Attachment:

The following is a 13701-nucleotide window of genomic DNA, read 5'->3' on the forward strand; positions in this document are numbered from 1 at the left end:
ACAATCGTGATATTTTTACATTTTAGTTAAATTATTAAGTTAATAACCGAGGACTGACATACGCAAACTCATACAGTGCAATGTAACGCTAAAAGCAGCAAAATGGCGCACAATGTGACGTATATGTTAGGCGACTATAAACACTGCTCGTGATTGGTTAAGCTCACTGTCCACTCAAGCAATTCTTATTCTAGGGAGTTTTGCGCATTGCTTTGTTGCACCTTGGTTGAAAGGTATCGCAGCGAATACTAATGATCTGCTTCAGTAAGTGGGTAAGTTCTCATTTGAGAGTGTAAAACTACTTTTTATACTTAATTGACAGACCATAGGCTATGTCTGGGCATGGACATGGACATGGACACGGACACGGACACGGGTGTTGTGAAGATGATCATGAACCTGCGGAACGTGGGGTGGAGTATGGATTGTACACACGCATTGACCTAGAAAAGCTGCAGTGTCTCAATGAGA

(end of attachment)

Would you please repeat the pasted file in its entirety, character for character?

The following is a 13701-nucleotide window of genomic DNA, read 5'->3' on the forward strand; positions in this document are numbered from 1 at the left end:
ACAATCGTGATATTTTTACATTTTAGTTAAATTATTAAGTTAATAACCGAGGACTGACATACGCAAACTCATACAGTGCAATGTAACGCTAAAAGCAGCAAAATGGCGCACAATGTGACGTATATGTTAGGCGACTATAAACACTGCTCGTGATTGGTTAAGCTCACTGTCCACTCAAGCAATTCTTATTCTAGGGAGTTTTGCGCATTGCTTTGTTGCACCTTGGTTGAAAGGTATCGCAGCGAATACTAATGATCTGCTTCAGTAAGTGGGTAAGTTCTCATTTGAGAGTGTAAAACTACTTTTTATACTTAATTGACAGACCATAGGCTATGTCTGGGCATGGACATGGACATGGACACGGACACGGACACGGGTGTTGTGAAGATGATCATGAACCTGCGGAACGTGGGGTGGAGTATGGATTGTACACACGCATTGACCTAGAAAAGCTGCAGTGTCTCAATGAGA